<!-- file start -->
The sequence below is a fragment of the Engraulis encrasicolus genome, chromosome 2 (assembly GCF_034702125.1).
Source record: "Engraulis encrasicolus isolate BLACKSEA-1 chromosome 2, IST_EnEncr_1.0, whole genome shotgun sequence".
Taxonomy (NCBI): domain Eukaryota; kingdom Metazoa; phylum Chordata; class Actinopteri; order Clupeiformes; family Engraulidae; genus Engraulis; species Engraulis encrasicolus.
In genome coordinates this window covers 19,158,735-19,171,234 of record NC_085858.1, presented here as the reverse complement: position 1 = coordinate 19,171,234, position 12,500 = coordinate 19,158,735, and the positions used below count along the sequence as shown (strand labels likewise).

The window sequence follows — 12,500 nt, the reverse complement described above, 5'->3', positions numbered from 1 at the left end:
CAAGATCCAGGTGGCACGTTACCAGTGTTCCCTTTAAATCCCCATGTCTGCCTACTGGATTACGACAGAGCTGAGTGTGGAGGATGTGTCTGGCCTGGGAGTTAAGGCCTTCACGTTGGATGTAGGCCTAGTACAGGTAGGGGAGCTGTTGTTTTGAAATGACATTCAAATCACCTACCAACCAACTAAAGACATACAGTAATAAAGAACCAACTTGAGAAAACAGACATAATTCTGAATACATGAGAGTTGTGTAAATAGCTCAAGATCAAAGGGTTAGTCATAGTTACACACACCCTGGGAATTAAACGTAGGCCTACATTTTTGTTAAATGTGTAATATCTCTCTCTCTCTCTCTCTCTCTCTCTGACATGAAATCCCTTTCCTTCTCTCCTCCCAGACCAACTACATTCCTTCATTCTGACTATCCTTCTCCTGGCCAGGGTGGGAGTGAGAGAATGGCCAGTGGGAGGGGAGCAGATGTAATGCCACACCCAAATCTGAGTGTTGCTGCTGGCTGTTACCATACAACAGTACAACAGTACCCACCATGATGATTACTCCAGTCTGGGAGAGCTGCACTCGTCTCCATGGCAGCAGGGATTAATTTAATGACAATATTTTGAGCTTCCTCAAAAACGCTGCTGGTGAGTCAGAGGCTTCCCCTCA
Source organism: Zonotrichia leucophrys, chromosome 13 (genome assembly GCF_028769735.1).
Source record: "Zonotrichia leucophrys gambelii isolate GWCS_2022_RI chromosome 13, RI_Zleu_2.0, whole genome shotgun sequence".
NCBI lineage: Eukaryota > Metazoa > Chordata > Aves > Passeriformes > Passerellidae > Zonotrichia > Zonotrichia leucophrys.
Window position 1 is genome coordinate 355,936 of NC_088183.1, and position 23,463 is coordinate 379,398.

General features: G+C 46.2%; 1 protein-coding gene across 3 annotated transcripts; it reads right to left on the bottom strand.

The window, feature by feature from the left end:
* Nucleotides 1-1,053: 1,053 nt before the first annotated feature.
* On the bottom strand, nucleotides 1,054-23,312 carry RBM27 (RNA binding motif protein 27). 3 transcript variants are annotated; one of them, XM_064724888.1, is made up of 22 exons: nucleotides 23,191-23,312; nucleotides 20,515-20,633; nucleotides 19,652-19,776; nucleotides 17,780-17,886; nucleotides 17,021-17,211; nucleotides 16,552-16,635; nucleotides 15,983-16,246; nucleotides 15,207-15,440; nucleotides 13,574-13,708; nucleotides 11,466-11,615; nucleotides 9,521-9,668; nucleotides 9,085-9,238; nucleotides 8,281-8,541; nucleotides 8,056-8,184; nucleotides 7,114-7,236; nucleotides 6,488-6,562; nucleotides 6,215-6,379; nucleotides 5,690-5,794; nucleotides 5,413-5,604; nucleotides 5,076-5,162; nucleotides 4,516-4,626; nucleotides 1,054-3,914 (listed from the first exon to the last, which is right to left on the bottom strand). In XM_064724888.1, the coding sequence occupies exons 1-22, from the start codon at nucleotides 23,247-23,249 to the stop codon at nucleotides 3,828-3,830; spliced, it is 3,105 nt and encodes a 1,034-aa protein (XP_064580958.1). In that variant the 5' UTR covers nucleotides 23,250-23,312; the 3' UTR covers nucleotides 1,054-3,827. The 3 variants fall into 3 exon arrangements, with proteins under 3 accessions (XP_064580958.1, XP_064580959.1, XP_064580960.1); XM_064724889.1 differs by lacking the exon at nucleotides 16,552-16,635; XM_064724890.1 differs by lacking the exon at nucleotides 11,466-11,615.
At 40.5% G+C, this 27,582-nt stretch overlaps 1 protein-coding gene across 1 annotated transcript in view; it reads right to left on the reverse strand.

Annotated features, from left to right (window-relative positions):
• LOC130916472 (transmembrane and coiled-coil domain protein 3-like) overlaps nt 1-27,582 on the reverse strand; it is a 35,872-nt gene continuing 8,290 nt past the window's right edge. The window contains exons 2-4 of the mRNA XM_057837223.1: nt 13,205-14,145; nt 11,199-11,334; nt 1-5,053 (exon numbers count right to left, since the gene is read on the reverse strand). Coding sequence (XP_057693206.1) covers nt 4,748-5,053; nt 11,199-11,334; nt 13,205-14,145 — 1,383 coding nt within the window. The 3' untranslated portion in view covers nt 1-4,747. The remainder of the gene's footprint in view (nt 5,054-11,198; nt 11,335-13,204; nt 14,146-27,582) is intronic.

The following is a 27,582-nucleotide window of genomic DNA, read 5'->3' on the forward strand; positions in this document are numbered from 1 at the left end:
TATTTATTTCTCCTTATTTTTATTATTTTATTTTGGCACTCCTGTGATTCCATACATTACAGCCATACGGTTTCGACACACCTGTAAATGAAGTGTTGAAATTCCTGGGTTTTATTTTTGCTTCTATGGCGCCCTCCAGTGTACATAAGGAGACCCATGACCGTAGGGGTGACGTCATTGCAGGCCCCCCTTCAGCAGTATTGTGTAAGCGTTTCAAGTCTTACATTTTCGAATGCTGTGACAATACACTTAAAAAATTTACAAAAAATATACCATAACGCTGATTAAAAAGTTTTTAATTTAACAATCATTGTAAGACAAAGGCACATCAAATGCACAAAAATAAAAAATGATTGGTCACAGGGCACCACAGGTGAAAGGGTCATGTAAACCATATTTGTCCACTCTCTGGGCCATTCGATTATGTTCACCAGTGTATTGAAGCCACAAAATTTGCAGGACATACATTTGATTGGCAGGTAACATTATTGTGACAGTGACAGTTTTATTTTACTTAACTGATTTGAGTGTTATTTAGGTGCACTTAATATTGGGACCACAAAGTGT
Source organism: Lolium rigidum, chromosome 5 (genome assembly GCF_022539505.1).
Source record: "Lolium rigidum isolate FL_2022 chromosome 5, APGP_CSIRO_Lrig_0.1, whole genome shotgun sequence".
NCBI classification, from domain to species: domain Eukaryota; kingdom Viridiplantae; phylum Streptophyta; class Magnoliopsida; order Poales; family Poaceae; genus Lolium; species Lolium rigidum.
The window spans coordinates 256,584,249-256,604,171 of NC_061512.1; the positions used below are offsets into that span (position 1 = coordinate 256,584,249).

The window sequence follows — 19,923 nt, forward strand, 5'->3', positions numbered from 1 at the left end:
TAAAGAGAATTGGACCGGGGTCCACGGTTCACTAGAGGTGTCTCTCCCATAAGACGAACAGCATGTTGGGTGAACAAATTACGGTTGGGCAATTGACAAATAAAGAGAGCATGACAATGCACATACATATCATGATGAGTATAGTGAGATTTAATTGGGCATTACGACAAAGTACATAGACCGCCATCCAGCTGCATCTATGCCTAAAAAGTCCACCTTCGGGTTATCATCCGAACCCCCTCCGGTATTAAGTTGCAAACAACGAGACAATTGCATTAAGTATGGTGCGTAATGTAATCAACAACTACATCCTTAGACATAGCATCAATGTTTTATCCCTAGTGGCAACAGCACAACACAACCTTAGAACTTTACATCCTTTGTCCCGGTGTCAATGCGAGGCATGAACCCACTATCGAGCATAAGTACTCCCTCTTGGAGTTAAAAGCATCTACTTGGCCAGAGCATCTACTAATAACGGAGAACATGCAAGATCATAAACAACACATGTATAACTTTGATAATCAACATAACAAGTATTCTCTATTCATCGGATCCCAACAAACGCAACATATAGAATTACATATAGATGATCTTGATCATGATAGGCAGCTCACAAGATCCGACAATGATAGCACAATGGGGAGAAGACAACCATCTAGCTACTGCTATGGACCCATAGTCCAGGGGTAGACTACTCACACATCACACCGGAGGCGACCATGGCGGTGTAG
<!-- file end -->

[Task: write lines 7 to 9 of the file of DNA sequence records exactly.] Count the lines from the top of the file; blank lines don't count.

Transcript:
Source organism: Zonotrichia leucophrys, chromosome 13 (genome assembly GCF_028769735.1).
Source record: "Zonotrichia leucophrys gambelii isolate GWCS_2022_RI chromosome 13, RI_Zleu_2.0, whole genome shotgun sequence".
NCBI lineage: Eukaryota > Metazoa > Chordata > Aves > Passeriformes > Passerellidae > Zonotrichia > Zonotrichia leucophrys.